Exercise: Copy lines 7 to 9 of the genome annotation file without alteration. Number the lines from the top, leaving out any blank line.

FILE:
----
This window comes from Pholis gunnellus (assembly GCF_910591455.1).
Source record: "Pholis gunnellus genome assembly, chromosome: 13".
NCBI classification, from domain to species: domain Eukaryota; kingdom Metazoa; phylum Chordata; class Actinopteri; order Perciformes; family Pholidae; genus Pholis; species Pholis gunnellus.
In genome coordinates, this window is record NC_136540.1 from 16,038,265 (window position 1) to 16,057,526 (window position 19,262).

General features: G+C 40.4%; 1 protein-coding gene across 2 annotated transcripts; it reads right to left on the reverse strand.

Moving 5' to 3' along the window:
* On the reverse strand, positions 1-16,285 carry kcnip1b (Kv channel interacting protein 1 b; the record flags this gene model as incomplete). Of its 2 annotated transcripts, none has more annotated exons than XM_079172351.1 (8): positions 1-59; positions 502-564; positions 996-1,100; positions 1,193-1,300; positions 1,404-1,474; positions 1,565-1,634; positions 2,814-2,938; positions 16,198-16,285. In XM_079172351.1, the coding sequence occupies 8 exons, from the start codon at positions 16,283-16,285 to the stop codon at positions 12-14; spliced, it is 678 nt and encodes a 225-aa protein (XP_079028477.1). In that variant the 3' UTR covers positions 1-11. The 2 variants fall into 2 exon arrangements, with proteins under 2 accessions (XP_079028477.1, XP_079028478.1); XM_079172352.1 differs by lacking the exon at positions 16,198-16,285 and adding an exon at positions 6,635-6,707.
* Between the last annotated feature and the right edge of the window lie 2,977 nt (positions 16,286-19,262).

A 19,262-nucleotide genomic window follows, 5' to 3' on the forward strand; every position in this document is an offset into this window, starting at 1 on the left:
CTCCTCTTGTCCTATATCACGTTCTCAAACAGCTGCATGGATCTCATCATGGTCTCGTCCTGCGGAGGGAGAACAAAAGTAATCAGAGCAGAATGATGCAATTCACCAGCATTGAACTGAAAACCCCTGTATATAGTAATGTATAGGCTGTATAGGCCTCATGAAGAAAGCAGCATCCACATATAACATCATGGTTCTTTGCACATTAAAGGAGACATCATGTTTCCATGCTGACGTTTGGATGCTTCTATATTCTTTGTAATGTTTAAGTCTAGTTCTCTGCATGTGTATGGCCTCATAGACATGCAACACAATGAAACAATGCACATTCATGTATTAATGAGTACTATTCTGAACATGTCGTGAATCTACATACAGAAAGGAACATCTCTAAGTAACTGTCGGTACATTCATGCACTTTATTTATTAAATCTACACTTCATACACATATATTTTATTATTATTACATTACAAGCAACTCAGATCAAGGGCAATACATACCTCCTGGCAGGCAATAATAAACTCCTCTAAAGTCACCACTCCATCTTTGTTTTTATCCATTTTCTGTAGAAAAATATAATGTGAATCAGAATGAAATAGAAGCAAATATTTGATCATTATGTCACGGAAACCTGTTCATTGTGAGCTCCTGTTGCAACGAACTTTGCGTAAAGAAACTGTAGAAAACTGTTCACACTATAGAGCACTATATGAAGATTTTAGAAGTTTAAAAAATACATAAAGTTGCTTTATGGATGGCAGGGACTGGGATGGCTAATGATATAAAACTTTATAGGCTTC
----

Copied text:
* On the reverse strand, positions 1-16,285 carry kcnip1b (Kv channel interacting protein 1 b; the record flags this gene model as incomplete). Of its 2 annotated transcripts, none has more annotated exons than XM_079172351.1 (8): positions 1-59; positions 502-564; positions 996-1,100; positions 1,193-1,300; positions 1,404-1,474; positions 1,565-1,634; positions 2,814-2,938; positions 16,198-16,285. In XM_079172351.1, the coding sequence occupies 8 exons, from the start codon at positions 16,283-16,285 to the stop codon at positions 12-14; spliced, it is 678 nt and encodes a 225-aa protein (XP_079028477.1). In that variant the 3' UTR covers positions 1-11. The 2 variants fall into 2 exon arrangements, with proteins under 2 accessions (XP_079028477.1, XP_079028478.1); XM_079172352.1 differs by lacking the exon at positions 16,198-16,285 and adding an exon at positions 6,635-6,707.
* Between the last annotated feature and the right edge of the window lie 2,977 nt (positions 16,286-19,262).

A 19,262-nucleotide genomic window follows, 5' to 3' on the forward strand; every position in this document is an offset into this window, starting at 1 on the left: